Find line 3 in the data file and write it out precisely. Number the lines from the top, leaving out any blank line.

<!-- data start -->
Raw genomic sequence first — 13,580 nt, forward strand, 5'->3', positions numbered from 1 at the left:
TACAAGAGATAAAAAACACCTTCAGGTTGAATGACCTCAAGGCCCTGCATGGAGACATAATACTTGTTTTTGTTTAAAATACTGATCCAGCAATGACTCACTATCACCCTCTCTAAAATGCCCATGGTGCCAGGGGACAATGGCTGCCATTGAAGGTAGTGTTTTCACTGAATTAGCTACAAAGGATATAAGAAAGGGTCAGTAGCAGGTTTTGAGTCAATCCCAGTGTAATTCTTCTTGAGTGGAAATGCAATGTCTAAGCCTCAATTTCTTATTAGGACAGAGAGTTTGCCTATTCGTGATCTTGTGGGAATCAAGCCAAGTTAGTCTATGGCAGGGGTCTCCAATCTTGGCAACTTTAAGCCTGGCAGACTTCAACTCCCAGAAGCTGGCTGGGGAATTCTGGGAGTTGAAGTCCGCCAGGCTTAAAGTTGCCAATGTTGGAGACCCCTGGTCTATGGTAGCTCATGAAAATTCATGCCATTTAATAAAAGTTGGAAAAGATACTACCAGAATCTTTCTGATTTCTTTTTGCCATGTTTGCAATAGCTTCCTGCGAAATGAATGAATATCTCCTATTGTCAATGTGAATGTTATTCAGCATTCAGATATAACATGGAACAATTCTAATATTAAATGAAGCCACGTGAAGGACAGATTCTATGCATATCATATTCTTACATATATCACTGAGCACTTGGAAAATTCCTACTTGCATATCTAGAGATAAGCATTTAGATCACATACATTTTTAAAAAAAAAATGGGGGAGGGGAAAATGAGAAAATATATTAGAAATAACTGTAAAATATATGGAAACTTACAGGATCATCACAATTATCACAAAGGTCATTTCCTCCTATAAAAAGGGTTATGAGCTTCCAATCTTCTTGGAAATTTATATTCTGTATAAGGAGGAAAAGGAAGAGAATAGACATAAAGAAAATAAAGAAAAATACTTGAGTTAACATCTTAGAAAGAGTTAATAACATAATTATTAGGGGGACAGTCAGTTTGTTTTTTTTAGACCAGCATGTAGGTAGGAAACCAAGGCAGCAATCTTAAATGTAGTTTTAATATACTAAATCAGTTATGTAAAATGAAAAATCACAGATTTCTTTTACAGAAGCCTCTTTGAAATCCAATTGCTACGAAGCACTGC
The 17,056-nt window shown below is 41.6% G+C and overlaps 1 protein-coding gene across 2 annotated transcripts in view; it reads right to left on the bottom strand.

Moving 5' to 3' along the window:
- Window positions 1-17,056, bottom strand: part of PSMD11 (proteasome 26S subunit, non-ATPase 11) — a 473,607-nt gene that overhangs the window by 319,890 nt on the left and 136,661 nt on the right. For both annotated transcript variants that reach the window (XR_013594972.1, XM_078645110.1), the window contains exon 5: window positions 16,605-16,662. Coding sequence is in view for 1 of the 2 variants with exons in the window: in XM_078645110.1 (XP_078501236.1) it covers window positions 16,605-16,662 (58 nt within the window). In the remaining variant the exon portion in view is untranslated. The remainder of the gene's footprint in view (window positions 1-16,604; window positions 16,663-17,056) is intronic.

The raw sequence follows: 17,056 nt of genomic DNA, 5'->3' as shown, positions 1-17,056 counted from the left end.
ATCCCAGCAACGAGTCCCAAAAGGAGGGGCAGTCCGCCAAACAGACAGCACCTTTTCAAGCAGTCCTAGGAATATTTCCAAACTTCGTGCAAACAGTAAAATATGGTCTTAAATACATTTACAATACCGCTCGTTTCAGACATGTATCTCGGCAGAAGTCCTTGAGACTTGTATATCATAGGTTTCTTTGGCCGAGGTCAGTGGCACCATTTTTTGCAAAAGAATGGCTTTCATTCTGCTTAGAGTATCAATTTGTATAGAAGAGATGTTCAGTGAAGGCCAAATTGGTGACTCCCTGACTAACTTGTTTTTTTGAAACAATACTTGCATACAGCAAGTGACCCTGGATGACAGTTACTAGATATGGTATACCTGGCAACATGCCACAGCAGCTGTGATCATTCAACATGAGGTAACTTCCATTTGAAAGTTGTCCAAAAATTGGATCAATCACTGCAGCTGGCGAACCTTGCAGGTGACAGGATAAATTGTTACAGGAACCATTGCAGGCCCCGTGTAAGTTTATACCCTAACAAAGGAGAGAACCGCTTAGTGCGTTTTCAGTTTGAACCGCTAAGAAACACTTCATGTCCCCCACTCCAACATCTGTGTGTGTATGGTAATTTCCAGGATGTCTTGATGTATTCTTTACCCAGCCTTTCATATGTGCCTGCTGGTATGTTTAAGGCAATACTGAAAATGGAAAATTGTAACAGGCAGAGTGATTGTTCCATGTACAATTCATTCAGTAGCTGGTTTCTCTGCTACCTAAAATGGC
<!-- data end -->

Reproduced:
The 17,056-nt window shown below is 41.6% G+C and overlaps 1 protein-coding gene across 2 annotated transcripts in view; it reads right to left on the bottom strand.